Lawmakers mixed on potential USPS office closures

To help shield the potential loss of hundreds of post offices, USPS announced Tuesday that so-called Village Post Offices, to be run by local businesses, could be installed in some areas to pick up the slack for postal needs.

"By working with third-party retailers, we’re creating easier, more convenient access to our products and services when and where our customers want them," Donahoe said.

According to media reports, Donahoe also said at a Tuesday news conference that the office closures could save USPS $200 million a year, as the agency battles what looks to be a second consecutive year with a more than $8 billion deficit.

USPS is fast approaching the maximum of $15 billion it is allowed to borrow from the federal government as well. Sen. Susan Collins (R-Maine) said this year she fears the agency won’t be able to meet its payroll in the coming months.

Still, Collins and Sen. Lisa Murkowski (R-Alaska) slammed the service’s Tuesday release, saying that rural customers should not be punished for the service’s financial troubles.

“The fact is, maintaining our nation's rural post offices costs the Postal Service less than one percent of its total budget and is not the cause of its financial crisis,” Collins, the ranking member of the Senate Homeland Security Committee, said in a statement.

The USPS used three major criteria, according to Murkowski’s office, in lining up the roughly 3,700 sites announced Tuesday — short business hours, diminished volume and little foot traffic. The agency currently has some 32,000 local post offices scattered across the country.

Because of that criteria, far from all of the offices were in rural areas, with more than 15 sitting in ZIP codes in the Bronx and another dozen or so in Chicago ZIP codes. But Murkowski signaled that it would be harder to do without local post offices in rural areas.

“In many off-the-road-system communities, the Post Office is the only place where prescriptions are delivered, businesses can receive and send inventory, and banking is conducted,” the Alaska Republican said Tuesday.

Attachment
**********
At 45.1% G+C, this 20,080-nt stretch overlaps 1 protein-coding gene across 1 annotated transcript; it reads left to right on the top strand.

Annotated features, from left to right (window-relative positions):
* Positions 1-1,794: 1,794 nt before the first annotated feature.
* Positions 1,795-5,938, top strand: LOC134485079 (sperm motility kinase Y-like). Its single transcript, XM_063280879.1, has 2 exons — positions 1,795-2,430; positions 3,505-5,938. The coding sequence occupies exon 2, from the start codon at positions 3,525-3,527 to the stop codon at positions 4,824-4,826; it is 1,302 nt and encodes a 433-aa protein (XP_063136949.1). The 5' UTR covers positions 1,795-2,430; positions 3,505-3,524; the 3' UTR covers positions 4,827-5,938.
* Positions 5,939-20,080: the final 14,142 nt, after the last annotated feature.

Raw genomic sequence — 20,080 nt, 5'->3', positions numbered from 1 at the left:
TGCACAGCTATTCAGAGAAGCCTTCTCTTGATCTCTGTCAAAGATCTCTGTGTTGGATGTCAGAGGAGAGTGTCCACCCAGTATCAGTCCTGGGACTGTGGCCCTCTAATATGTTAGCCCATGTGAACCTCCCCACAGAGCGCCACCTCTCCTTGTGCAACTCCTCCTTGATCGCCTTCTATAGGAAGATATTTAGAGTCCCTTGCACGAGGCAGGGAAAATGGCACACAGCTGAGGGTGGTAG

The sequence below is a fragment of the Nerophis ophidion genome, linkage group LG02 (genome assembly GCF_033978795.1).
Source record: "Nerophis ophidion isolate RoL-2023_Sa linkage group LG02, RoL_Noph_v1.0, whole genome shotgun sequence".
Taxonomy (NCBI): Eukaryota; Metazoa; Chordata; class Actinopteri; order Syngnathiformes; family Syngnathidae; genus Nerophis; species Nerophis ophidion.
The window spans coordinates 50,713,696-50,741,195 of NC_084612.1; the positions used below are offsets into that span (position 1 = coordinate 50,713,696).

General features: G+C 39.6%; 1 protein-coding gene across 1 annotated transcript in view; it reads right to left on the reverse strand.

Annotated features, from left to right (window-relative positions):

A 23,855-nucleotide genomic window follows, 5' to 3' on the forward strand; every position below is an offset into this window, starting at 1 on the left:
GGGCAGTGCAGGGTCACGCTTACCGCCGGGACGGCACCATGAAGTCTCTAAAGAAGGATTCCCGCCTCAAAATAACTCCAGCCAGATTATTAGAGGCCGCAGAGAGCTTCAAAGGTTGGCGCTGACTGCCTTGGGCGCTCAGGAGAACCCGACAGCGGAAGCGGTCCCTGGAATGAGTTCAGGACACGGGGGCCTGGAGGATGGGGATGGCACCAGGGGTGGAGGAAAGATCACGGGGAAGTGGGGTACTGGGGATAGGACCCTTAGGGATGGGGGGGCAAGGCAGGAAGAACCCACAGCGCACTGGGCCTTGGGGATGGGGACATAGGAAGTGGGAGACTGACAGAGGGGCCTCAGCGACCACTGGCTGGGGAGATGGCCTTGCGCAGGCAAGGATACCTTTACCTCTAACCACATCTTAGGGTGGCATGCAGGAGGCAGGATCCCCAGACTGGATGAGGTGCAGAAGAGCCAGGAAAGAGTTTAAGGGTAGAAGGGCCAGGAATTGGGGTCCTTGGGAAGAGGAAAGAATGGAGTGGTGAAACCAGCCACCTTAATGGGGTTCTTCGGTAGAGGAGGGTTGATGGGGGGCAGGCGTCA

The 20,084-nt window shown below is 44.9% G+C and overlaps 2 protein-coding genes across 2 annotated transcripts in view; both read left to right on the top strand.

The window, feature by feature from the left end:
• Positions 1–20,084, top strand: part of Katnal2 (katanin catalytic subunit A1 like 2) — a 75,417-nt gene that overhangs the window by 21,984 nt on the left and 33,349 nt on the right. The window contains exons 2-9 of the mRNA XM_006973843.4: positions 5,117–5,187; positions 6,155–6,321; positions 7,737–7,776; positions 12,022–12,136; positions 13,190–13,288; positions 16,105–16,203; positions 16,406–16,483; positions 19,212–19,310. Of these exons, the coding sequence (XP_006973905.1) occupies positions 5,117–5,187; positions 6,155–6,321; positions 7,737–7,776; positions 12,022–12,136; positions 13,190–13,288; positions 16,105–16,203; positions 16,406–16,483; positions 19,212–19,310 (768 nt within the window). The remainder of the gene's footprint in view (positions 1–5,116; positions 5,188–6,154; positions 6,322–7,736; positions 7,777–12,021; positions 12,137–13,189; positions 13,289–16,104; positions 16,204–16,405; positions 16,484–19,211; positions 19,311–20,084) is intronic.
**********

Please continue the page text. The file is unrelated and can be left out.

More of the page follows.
Two other lawmakers — Rep. Darrell Issa (R-Calif.) and Sen. Tom Carper (D-Del.) — who have also taken an interest in USPS reacted more positively to the Tuesday announcement, casting the move as a step in the right direction.

Issa, the chairman of the House Oversight Committee, said USPS had tens of thousands of extra employees, even as mail volume was dropping.

“The Postal Service domestic brick-and-mortar network is larger than McDonald's and Starbucks combined — the difference being that those businesses are growing and they are adapting to changing markets,” the California lawmaker said in a statement.

“In order to survive, let alone thrive in the 21st century, all options have to be considered and the Postal Service has to modernize the way it does business — including where and when it does business,” Carper, who heads up a Homeland Security subcommittee that oversees USPS, said in a statement of his own.

Collins, Issa and Carper have all introduced legislation to overhaul the Postal Service, with questions about whether USPS should be allowed to move to five-day delivery and how it should deal with pension and other retirement-related obligations.

The Postal Service had indicated earlier this year that it wanted to shutter as many as 2,000 local offices in 2011, and has also announced other cost-cutting measures, such as stopping payments to a federal retirement program.